To your second point, in case you need to do a storage vMotion, you would have to have extra space on the data store as the storage vMotion would create a new swapfile for the period of storage vmoition... Since you would not perform a storage vmotion on all the vm's at the same time, a 20% head room on the Swapfile LUN should be enough to help any environment....
To your third point, I agree that your super critical machines would not Swap out as much, however the files will be created... So if you have around 50 machines which you are protecting with 4 GB of swap each, you have to replicate around 200GB of the data which is of no use.... Companies can burst out bandwidth to do so, however it comes with a cost.....
Ques: Very helpful note. BTW i have this suggestion if you want to keep the Swap file locally(its just idea only i have never tested it, so pleas feel free to feed back)
Why not we plan future esx hosts with at lease 64GB SSD for Swaps. As i think this this solves 2 issues
1. improve performance of VM due to swap out.
2. improves vmotion if the swap is on local DS.
I understand this is not for all environments but can used for most of them and its justifiable from the cost factor also.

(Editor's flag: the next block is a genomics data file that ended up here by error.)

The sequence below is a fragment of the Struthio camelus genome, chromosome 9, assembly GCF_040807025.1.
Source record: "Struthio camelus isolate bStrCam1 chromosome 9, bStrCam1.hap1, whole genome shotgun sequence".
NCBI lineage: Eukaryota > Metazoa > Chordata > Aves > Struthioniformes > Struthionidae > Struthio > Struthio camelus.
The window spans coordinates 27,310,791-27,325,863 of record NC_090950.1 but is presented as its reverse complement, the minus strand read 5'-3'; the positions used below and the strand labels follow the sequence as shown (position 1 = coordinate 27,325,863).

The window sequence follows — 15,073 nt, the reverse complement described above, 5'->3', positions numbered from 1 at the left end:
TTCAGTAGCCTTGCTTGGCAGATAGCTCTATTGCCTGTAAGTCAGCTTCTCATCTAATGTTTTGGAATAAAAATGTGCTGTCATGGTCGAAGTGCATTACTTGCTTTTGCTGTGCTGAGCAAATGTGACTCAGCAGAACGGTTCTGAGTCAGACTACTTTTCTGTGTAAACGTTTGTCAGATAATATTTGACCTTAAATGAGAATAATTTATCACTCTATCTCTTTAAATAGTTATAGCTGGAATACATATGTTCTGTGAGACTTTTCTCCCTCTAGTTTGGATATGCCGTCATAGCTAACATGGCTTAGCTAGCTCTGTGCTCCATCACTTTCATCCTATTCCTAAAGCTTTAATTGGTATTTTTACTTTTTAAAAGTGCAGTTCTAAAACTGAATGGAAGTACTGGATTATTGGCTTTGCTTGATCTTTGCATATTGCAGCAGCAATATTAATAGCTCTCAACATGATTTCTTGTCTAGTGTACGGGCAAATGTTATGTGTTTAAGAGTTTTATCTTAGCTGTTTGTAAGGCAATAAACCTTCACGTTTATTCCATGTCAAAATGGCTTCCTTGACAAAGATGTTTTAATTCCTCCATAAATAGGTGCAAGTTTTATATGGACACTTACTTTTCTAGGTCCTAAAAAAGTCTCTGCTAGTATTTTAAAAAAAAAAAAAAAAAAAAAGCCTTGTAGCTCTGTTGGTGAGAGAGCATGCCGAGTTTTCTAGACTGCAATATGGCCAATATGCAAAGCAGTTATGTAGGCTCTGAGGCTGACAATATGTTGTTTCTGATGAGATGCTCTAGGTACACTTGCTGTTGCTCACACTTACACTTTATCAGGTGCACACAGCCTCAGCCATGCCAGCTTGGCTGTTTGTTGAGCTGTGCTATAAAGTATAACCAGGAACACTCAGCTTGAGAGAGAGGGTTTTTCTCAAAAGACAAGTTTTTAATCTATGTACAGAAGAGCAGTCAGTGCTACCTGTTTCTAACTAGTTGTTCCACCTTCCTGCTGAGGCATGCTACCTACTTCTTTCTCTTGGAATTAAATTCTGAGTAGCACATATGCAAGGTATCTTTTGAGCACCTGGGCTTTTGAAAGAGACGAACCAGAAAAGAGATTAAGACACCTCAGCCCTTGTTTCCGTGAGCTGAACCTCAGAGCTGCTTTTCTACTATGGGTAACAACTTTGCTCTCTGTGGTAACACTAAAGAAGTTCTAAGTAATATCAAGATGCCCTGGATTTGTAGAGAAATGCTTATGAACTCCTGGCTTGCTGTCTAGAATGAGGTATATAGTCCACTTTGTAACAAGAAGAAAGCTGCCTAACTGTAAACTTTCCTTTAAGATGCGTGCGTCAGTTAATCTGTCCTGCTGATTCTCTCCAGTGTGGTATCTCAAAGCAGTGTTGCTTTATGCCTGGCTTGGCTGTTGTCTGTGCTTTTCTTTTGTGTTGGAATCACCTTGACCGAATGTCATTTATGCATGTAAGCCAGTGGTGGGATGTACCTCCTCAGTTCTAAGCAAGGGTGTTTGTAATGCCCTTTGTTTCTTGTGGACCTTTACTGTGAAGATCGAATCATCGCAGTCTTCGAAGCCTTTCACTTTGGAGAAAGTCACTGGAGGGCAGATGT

Ans: The suggestion is great and I completely agree with you on this... SSD is the way to go for local swapfiles... Infact it is a Performance Best Practice by VMware. Refer to following link for more
Update to the article (22nd Sept. 2012)
Alright, this discussion is heating up and we have got some great comments adding a couple from
Placing swap on SSD won't help vMotion performance - in fact it will hurt it as we now need to
copy the swap file from one host to another in order to move the VM. If vMotion performance is
a concern keep the swap on shared storage so it doesn't have to be moved when the VM is
Ideally and if your VMs and hosts are sized appropriately, swap thrashing shouldn't be a
problem so the placement of the swap file should have a negligible effect on performance
What I generally do if dealing with replicated storage is place the swap on a shared datastore that is not replicated.